This presentation we will record a transaction related to net assets being released from restrictions. In other words, we have net assets that had some restrictions put on them, we’re going to be spending money in such a way that it will be releasing the net assets from restriction will record the journal entry to move those net assets from a restricted area to unrestricted so that they can be used and reflected on our statement of activities and statement of net position. Get ready, because here we go with aplos. Here we are in our not for profit organization dashboard. Let’s head on over to our Excel worksheet to see what our objective will be. We’re over here in tab 10. So tab number 10. On the Excel worksheet, you’ll recall in previous presentations, what we have done thus far is we’ve been thinking about recording transactions in terms of journal entries, the accounts that are affected, and then putting them into our trial balance.
This presentation, we’re going to continue on allocating our expenses by category by function, including by program, admin, and fundraising with the use of our tax feature within our accounting software, get ready to go with aplos. Here we are in our not for profit organization dashboard, we’re going to go on over to our Excel file to see what our objective will be. We’re continuing on with the allocation of our expenses, you’ll recall the objective being that normally we have our expenses broken out in the statement of activities here. And we need to break them out both by function and what they’re used for by nature and by function.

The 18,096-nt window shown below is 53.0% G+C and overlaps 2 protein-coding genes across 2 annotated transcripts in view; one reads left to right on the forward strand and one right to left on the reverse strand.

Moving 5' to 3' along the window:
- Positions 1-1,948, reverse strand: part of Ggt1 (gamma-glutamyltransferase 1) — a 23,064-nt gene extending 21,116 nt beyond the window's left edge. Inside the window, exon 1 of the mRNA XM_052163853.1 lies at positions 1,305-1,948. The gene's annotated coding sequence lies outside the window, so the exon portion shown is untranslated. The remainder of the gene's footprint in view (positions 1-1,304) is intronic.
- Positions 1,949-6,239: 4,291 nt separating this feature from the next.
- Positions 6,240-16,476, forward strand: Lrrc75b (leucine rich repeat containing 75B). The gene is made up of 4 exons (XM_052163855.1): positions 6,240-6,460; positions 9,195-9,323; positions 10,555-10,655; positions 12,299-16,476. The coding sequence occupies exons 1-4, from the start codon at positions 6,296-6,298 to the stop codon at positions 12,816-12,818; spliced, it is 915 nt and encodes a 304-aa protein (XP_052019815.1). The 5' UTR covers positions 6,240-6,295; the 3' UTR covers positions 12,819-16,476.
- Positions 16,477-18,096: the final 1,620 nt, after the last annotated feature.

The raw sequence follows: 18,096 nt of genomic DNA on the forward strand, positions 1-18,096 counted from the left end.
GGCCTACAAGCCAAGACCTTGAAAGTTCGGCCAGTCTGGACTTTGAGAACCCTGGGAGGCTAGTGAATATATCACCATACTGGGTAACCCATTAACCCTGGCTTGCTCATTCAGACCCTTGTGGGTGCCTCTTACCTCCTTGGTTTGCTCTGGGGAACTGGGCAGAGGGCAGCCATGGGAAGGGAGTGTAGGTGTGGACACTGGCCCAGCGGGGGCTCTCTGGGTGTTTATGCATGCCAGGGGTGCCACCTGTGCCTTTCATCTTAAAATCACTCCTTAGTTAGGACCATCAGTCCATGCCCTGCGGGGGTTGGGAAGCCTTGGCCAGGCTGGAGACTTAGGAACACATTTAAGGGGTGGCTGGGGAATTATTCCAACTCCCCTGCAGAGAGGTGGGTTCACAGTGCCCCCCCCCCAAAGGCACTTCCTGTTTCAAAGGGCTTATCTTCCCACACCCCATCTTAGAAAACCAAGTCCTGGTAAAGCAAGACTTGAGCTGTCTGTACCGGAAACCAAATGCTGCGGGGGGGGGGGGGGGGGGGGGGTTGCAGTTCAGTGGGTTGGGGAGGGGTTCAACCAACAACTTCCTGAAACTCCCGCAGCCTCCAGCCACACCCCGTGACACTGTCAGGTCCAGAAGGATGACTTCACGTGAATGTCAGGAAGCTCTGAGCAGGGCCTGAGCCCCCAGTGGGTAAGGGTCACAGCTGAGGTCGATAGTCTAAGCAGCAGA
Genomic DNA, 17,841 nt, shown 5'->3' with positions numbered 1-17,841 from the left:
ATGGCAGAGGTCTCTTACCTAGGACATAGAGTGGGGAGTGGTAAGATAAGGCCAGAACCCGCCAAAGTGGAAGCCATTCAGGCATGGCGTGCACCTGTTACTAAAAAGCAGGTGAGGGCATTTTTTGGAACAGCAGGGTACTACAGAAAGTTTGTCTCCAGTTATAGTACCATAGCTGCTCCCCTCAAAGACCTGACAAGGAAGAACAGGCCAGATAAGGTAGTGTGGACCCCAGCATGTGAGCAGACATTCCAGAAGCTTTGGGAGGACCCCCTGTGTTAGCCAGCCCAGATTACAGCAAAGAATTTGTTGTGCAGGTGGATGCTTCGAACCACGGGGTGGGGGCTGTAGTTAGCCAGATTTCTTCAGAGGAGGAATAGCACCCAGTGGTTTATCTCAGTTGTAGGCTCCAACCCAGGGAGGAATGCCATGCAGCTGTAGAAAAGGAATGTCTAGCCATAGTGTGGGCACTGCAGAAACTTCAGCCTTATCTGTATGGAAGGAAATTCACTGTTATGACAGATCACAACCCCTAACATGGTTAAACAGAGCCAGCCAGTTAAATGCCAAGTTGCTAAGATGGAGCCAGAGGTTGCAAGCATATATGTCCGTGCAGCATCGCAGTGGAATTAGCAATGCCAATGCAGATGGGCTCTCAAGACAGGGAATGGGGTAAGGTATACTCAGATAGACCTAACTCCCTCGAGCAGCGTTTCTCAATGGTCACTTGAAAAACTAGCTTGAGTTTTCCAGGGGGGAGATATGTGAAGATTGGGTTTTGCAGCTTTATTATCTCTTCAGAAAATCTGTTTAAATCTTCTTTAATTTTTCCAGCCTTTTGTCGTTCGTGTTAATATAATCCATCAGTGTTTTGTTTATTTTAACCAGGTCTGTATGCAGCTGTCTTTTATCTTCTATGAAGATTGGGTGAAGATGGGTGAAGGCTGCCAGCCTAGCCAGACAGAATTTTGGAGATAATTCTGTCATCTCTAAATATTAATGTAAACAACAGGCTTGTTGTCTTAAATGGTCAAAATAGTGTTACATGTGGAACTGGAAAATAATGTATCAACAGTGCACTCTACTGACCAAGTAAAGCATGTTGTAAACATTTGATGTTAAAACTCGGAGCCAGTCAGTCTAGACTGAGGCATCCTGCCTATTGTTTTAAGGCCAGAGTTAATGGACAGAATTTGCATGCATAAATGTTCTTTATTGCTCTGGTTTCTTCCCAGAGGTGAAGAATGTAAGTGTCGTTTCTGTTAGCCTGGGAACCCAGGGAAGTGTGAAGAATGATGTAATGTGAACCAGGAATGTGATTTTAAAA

This presentation and we’re going to start breaking out our expenses by nature. In other words of what the expenses are used for with the use of the tags, the categories being the education, the community service, the administrative and the fundraising for that 4020 2020. Being the allocation percentages, we will be using, get ready, because here we go with abalos. Here we are in our not for profit organization dashboard, we’re going to be heading on over to Excel to see what our objective will be.
Advanced financial accounting PowerPoint. In this presentation we will discuss a situation where there is a sale of inventory or transfer of inventory from parent to subsidiary, the subsidiary not having yet sold the inventory. So in that sense, we have an intercompany type of transfer. When we consider the parent and subsidiary as a whole with regard to a consolidation process, the parent sold to the subsidiary the inventory, the subsidiary still holding on to that inventory has not resold it externally at this point, get ready to account with advanced financial accounting. What we want to do now is think about the transaction on p side and then on SSIS, and then what the elimination entry will be. So there’s a couple ways you can think about this, you can kind of memorize what the elimination process will be what the elimination entry will be and put together worksheets to do that elimination process kind of by just routine by just filling out the worksheet. And then you also want to analyze the worksheet and think about it in detail in terms of what is actually happening.